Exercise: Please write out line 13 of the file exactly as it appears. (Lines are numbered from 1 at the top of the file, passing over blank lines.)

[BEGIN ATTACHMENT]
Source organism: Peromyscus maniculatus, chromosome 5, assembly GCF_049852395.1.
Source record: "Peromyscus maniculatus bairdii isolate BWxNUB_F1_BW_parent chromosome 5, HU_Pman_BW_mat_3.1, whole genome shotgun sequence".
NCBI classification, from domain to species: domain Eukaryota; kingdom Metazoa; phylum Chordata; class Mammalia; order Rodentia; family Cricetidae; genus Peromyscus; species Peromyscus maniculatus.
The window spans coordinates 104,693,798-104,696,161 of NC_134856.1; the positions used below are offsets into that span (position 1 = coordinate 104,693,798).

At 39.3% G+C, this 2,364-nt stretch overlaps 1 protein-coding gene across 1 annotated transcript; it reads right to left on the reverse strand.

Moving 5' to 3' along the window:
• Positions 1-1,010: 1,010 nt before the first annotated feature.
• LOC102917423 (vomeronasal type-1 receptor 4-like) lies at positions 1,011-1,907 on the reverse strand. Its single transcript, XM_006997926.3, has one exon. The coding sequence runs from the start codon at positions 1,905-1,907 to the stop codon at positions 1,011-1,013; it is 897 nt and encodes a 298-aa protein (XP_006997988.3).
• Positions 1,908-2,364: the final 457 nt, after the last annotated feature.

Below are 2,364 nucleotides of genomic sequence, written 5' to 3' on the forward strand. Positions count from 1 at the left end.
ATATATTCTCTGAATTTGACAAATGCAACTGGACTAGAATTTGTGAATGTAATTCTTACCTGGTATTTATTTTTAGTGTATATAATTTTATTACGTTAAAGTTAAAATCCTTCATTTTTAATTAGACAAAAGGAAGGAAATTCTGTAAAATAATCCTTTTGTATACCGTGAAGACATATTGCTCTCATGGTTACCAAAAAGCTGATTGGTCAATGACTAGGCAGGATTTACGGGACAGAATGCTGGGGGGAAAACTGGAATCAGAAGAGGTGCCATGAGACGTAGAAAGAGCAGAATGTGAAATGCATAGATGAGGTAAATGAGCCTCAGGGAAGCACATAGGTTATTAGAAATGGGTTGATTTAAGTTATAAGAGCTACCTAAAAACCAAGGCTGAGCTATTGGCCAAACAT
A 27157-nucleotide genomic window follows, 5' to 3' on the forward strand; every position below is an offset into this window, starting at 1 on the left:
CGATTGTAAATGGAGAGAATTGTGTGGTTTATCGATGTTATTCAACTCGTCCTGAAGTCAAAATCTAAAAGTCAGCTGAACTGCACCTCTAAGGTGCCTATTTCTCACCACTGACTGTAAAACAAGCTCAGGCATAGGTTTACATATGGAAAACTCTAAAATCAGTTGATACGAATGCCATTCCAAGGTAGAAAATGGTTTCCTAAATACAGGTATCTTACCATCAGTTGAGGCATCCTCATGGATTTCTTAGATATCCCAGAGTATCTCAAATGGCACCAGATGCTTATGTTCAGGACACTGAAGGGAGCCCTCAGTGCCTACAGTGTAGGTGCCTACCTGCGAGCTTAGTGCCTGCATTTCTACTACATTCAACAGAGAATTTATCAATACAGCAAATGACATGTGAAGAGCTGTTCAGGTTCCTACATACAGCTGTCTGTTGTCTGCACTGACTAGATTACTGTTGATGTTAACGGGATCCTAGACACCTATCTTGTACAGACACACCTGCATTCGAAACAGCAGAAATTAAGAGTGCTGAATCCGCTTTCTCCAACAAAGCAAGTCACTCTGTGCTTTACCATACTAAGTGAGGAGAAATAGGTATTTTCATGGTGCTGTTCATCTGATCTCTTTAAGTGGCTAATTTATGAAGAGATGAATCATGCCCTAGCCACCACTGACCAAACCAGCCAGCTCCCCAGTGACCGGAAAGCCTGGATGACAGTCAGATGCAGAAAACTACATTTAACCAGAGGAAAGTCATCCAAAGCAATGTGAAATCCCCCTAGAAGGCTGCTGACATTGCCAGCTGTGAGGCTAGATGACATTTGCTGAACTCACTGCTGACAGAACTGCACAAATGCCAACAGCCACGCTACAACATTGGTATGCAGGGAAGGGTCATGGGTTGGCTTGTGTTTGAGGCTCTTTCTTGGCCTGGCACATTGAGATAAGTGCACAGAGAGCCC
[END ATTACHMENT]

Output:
CGATTGTAAATGGAGAGAATTGTGTGGTTTATCGATGTTATTCAACTCGTCCTGAAGTCAAAATCTAAAAGTCAGCTGAACTGCACCTCTAAGGTGCCTATTTCTCACCACTGACTGTAAAACAAGCTCAGGCATAGGTTTACATATGGAAAACTCTAAAATCAGTTGATACGAATGCCATTCCAAGGTAGAAAATGGTTTCCTAAATACAGGTATCTTACCATCAGTTGAGGCATCCTCATGGATTTCTTAGATATCCCAGAGTATCTCAAATGGCACCAGATGCTTATGTTCAGGACACTGAAGGGAGCCCTCAGTGCCTACAGTGTAGGTGCCTACCTGCGAGCTTAGTGCCTGCATTTCTACTACATTCAACAGAGAATTTATCAATACAGCAAATGACATGTGAAGAGCTGTTCAGGTTCCTACATACAGCTGTCTGTTGTCTGCACTGACTAGATTACTGTTGATGTTAACGGGATCCTAGACACCTATCTTGTACAGACACACCTGCATTCGAAACAGCAGAAATTAAGAGTGCTGAATCCGCTTTCTCCAACAAAGCAAGTCACTCTGTGCTTTACCATACTAAGTGAGGAGAAATAGGTATTTTCATGGTGCTGTTCATCTGATCTCTTTAAGTGGCTAATTTATGAAGAGATGAATCATGCCCTAGCCACCACTGACCAAACCAGCCAGCTCCCCAGTGACCGGAAAGCCTGGATGACAGTCAGATGCAGAAAACTACATTTAACCAGAGGAAAGTCATCCAAAGCAATGTGAAATCCCCCTAGAAGGCTGCTGACATTGCCAGCTGTGAGGCTAGATGACATTTGCTGAACTCACTGCTGACAGAACTGCACAAATGCCAACAGCCACGCTACAACATTGGTATGCAGGGAAGGGTCATGGGTTGGCTTGTGTTTGAGGCTCTTTCTTGGCCTGGCACATTGAGATAAGTGCACAGAGAGCCC